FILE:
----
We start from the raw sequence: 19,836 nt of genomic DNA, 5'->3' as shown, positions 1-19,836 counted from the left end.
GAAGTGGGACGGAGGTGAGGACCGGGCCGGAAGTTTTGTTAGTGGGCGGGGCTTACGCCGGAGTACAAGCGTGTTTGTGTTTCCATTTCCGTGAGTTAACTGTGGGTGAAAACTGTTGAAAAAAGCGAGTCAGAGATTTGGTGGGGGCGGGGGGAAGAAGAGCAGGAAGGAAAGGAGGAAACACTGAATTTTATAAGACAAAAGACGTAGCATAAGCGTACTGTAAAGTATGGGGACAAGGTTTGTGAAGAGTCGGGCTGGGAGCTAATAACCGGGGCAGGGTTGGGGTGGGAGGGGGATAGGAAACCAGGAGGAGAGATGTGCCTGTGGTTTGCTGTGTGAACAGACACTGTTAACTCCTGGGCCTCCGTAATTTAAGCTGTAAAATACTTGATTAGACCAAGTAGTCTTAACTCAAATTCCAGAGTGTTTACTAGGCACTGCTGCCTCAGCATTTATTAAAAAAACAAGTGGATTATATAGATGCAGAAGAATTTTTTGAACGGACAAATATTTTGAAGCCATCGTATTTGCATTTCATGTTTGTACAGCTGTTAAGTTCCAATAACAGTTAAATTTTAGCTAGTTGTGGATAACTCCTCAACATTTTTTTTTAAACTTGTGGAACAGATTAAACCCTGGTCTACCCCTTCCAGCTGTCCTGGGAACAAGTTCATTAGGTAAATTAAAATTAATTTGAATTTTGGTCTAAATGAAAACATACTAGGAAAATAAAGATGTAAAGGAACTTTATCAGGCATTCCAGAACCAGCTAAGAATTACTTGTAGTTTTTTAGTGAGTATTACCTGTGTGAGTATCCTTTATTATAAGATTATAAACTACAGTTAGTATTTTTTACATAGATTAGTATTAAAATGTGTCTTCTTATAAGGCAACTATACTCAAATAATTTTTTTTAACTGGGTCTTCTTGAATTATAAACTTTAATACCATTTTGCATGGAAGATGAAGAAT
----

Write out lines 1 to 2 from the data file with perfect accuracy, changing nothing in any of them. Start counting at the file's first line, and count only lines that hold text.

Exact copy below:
We start from the raw sequence: 19,836 nt of genomic DNA, 5'->3' as shown, positions 1-19,836 counted from the left end.
GAAGTGGGACGGAGGTGAGGACCGGGCCGGAAGTTTTGTTAGTGGGCGGGGCTTACGCCGGAGTACAAGCGTGTTTGTGTTTCCATTTCCGTGAGTTAACTGTGGGTGAAAACTGTTGAAAAAAGCGAGTCAGAGATTTGGTGGGGGCGGGGGGAAGAAGAGCAGGAAGGAAAGGAGGAAACACTGAATTTTATAAGACAAAAGACGTAGCATAAGCGTACTGTAAAGTATGGGGACAAGGTTTGTGAAGAGTCGGGCTGGGAGCTAATAACCGGGGCAGGGTTGGGGTGGGAGGGGGATAGGAAACCAGGAGGAGAGATGTGCCTGTGGTTTGCTGTGTGAACAGACACTGTTAACTCCTGGGCCTCCGTAATTTAAGCTGTAAAATACTTGATTAGACCAAGTAGTCTTAACTCAAATTCCAGAGTGTTTACTAGGCACTGCTGCCTCAGCATTTATTAAAAAAACAAGTGGATTATATAGATGCAGAAGAATTTTTTGAACGGACAAATATTTTGAAGCCATCGTATTTGCATTTCATGTTTGTACAGCTGTTAAGTTCCAATAACAGTTAAATTTTAGCTAGTTGTGGATAACTCCTCAACATTTTTTTTTAAACTTGTGGAACAGATTAAACCCTGGTCTACCCCTTCCAGCTGTCCTGGGAACAAGTTCATTAGGTAAATTAAAATTAATTTGAATTTTGGTCTAAATGAAAACATACTAGGAAAATAAAGATGTAAAGGAACTTTATCAGGCATTCCAGAACCAGCTAAGAATTACTTGTAGTTTTTTAGTGAGTATTACCTGTGTGAGTATCCTTTATTATAAGATTATAAACTACAGTTAGTATTTTTTACATAGATTAGTATTAAAATGTGTCTTCTTATAAGGCAACTATACTCAAATAATTTTTTTTAACTGGGTCTTCTTGAATTATAAACTTTAATACCATTTTGCATGGAAGATGAAGAAT